Barbara Parini, 92, an Ohio’s Hospice patient, has made an impact on communities she’s served across the country. Barbara was one of the first women to become an Episcopal priest in the United States. She served the LGBTQ+ community during the AIDS epidemic; ran a domestic shelter in the Hamptons, New York; and started a hospice program in Grand Rapids, Michigan.
Throughout her career, Barbara served in churches in Grand Rapids, Michigan; Boston, Massachusetts; Long Island, New York; and Naples, Florida.
“Her spiritual work began early in her life, however access to clergy as a woman was limited until the 1960s,” said Gregg Parini, Barbara’s son. “She felt drawn to the church and initially started to pursue the diaconate to become a deacon in the Episcopal church. During that experience, she found herself called to be something more and with a supportive diocese in Michigan, went on to pursue being a priest.”
Barbara attended Virginia Theological Seminary in Alexandria, Virginia, then returned to Michigan where she was ordained in the Western Diocese of Michigan.
Through her career with the church, she worked extensively with the LGBTQ+ community and worked on one of the first AIDS wings in a hospital in Boston. HIV/AIDS was once a dreaded and imminently terminal diagnosis. Hospice care and the AIDS epidemic shared a parallel history in the United States. Hospice care grew across the United States in the 1980s in part out of necessity. During those years, hospices in American cities were filled with young men dying from AIDS.
It was work by early hospice advocates that bonded them with victims of AIDS, as they offered symptom relief, comfort and emotional support when they could not offer a cure. Over subsequent decades, thanks to activism and advances in treatment, HIV infection is no longer the rapidly progressive, terminal illness that it once was in the United States. Treatment now enables patients to live much longer.
“The time she spent working in Boston had a profound impact on her ministry, especially those who were marginalized in the community,” Gregg said. “She was drawn to help those communities and did a lot of work with single mothers as well.”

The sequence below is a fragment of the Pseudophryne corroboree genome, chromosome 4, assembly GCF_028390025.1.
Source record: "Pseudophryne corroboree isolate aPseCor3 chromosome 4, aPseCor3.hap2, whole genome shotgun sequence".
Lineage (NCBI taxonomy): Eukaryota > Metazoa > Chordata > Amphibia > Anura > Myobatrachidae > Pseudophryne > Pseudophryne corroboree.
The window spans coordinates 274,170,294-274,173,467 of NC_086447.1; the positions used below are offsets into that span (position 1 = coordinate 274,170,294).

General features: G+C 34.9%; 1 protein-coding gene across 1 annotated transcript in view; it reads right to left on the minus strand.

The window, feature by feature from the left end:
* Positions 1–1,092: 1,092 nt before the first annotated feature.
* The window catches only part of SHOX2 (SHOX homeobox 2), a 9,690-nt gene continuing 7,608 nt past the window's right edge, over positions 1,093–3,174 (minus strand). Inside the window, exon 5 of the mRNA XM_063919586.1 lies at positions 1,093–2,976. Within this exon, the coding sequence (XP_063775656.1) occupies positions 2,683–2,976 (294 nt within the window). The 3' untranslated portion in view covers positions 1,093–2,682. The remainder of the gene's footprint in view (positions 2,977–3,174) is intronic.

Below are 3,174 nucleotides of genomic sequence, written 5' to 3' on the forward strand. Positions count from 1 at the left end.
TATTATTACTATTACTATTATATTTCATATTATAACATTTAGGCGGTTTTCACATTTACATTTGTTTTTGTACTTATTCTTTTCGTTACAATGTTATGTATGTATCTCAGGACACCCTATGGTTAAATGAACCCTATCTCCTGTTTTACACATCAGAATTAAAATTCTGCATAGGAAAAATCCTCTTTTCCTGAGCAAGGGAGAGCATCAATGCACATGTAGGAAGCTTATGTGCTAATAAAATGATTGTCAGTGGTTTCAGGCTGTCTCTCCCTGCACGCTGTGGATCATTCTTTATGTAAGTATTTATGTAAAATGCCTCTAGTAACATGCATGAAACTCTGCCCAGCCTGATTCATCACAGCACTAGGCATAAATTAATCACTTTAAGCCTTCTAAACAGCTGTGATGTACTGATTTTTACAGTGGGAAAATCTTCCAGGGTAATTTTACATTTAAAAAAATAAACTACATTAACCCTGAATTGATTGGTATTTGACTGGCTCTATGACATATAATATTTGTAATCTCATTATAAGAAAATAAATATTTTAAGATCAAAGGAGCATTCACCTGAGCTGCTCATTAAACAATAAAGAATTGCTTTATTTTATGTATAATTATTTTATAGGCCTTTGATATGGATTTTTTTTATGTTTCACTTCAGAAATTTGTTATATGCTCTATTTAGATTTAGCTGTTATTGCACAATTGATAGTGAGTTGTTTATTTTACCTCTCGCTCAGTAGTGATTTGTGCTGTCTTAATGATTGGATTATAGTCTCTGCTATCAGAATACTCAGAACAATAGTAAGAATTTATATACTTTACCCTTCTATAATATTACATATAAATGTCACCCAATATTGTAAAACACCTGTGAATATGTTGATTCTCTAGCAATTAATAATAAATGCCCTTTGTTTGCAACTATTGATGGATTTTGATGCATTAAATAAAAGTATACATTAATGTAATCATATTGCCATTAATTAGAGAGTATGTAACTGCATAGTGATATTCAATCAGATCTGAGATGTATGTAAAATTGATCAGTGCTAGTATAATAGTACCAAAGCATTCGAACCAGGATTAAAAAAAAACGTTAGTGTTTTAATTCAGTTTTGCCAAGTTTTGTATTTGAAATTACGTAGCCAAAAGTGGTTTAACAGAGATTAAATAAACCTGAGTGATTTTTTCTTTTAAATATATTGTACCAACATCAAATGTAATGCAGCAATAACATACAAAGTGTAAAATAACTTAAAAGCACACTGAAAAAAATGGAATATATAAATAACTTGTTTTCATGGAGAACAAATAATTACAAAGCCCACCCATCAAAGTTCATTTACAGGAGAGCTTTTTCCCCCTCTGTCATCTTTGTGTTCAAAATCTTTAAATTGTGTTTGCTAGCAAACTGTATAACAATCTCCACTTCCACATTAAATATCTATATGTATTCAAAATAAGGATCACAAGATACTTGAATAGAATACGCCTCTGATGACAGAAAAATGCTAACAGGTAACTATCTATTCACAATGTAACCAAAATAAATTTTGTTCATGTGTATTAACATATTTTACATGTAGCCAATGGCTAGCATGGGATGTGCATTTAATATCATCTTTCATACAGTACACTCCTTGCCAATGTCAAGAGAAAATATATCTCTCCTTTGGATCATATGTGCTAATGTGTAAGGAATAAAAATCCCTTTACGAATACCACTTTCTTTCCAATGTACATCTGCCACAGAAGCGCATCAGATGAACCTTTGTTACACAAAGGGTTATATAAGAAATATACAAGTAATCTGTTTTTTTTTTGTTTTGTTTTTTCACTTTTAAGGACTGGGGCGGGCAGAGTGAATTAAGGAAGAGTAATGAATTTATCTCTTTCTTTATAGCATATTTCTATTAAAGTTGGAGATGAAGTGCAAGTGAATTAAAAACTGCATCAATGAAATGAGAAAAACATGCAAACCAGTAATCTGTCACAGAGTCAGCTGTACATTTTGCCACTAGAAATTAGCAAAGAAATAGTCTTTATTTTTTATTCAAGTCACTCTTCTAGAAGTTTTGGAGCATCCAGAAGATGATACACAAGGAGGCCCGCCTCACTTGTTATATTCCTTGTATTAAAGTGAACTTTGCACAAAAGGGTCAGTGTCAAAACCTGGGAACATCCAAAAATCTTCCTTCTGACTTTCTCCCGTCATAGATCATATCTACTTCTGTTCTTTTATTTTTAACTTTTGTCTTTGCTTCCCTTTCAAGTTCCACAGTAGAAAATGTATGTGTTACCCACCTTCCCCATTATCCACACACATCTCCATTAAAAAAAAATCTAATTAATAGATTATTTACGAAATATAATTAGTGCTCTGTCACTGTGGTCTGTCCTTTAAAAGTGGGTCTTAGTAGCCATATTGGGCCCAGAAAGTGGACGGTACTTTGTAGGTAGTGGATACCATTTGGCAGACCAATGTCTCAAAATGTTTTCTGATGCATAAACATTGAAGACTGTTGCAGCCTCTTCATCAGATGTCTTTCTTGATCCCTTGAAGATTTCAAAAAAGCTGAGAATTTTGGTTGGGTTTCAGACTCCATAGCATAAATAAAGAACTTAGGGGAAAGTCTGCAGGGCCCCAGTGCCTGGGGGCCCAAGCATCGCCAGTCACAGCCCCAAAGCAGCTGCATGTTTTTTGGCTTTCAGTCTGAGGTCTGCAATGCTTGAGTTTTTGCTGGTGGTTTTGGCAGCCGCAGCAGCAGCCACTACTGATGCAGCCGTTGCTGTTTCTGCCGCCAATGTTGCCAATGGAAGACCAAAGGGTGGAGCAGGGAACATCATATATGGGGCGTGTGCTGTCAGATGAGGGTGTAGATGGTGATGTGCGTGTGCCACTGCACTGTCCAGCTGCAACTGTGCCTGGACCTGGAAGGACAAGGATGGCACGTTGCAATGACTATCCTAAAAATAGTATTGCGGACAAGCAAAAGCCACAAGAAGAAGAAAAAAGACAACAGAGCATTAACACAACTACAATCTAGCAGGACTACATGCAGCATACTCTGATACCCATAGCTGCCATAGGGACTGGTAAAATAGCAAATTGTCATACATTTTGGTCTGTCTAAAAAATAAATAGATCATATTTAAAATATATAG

In addition to her work with AIDS patients that found themselves battling a terminal illness and often rejected by their families, Barbara began to serve at a domestic women’s shelter in the Hamptons, New York.
“As a female priest, she felt women were drawn to her and more comfortable speaking to her as another woman who they could share their stories with,” said Alice Parini, Barbara’s daughter-in-law. “She was one of few women doing the work in a traditional patriarchal church.”
While in Grand Rapids, Michigan, in the 1970s, the Parini family lived in a neighborhood where neighbors were friendly with one another and cared for each other. When one fellow mother was diagnosed with terminal cancer, Barbara cared for her and noticed there was a support gap in the community.
“She took it upon herself to fill that gap and reached out to other hospice organizations to learn more about them,” Gregg said. “She worked with physicians and recruited the right knowledge resources to rally around the idea of hospice and supporting families.”
Gregg added that the neighborhood family Barbara cared for is still in touch with them, and one of the sons visited her recently.
“They revisited the whole moment and her care for them,” Gregg said. “It all dovetails with her spiritual tendencies and call to help those around her.”
From women’s shelters to hospice, Barbara had a profound impact on a variety of people throughout her life.
“Up until her 90s when she had a resurgence of cancer, she had a community she was ministering to and provided support for people who really needed it,” Gregg said. “My mom has always provided a positive role model not only for the communities she served but for our family as well.”
We’re honored and privileged to provide compassionate care to Barbara.